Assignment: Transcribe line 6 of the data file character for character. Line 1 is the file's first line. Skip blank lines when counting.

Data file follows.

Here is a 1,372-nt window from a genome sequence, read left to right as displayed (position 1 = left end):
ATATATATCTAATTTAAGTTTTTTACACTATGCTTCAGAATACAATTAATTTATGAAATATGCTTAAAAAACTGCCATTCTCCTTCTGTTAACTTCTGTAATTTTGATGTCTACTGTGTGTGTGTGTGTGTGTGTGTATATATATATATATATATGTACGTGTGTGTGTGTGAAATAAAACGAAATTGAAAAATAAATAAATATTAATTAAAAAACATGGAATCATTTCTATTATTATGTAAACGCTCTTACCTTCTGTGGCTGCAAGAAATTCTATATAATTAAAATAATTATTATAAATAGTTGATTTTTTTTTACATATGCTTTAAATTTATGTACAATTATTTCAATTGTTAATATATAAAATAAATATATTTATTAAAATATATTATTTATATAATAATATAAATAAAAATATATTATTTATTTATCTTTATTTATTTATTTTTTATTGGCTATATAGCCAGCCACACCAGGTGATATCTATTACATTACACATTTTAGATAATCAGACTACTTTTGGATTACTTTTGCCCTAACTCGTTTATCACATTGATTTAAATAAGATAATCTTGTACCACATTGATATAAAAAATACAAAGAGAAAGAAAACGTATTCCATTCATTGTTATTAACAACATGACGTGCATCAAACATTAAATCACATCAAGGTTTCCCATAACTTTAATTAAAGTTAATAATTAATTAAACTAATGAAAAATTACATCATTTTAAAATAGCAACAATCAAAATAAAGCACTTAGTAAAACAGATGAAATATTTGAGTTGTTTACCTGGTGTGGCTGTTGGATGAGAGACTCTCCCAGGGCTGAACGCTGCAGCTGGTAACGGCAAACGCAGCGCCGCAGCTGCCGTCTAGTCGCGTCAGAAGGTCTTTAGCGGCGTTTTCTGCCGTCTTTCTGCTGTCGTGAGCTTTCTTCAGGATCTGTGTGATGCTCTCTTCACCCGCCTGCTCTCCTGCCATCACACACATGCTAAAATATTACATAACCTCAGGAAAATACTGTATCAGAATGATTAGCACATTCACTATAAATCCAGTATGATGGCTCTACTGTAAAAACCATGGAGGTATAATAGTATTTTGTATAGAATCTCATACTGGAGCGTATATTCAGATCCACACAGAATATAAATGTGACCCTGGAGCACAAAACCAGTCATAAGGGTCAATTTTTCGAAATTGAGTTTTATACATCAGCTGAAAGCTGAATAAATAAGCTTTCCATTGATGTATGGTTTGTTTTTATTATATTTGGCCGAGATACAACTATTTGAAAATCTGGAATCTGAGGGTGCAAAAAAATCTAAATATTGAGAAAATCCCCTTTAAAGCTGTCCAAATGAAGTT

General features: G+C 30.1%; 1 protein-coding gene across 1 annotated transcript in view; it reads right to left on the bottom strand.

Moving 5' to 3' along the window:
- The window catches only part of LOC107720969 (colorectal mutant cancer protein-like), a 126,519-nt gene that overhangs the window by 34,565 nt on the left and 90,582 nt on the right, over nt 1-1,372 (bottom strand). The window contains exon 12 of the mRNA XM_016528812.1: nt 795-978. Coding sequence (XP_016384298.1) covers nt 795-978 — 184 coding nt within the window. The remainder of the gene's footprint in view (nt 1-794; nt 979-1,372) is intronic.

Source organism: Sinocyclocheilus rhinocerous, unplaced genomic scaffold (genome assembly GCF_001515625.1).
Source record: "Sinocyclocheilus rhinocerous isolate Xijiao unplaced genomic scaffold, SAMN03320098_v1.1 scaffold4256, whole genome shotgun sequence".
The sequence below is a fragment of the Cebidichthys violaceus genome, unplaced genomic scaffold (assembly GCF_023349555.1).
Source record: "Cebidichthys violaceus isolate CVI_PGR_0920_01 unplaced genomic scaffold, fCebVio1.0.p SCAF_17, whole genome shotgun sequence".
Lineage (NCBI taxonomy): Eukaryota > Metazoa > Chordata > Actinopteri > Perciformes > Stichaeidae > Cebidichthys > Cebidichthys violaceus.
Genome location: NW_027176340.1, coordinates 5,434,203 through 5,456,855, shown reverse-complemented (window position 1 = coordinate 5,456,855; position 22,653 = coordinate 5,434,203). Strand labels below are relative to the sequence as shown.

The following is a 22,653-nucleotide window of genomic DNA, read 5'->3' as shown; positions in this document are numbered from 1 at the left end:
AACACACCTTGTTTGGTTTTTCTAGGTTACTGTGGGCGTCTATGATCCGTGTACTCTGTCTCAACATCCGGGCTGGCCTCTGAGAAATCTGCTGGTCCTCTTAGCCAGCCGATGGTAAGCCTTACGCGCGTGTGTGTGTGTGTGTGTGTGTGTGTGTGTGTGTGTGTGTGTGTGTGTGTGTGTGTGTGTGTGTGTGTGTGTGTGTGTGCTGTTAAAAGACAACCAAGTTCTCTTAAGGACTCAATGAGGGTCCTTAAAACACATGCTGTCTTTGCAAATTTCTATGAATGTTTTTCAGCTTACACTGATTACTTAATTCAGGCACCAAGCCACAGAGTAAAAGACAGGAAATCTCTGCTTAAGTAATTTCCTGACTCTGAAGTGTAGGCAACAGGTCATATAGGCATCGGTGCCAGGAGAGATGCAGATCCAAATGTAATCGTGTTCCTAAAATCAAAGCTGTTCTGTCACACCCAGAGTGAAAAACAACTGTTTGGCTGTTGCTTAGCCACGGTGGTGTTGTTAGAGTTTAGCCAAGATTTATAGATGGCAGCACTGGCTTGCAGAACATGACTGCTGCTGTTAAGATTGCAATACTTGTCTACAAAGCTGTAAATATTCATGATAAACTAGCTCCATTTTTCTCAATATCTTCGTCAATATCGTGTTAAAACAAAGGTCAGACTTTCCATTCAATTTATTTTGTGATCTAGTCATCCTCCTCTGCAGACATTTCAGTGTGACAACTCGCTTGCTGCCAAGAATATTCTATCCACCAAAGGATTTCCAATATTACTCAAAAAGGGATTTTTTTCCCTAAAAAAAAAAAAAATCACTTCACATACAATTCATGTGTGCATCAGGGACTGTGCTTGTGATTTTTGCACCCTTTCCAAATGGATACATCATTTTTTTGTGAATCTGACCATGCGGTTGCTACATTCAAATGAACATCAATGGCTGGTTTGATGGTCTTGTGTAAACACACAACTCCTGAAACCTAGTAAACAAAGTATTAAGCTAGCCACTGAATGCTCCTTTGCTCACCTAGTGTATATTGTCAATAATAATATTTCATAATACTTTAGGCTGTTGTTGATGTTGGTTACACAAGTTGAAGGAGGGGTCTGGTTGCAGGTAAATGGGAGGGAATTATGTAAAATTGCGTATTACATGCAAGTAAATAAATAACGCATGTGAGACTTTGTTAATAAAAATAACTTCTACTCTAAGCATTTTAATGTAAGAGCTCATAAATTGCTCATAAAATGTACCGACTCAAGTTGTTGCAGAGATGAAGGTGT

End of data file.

Source organism: Sinocyclocheilus rhinocerous, unplaced genomic scaffold (genome assembly GCF_001515625.1).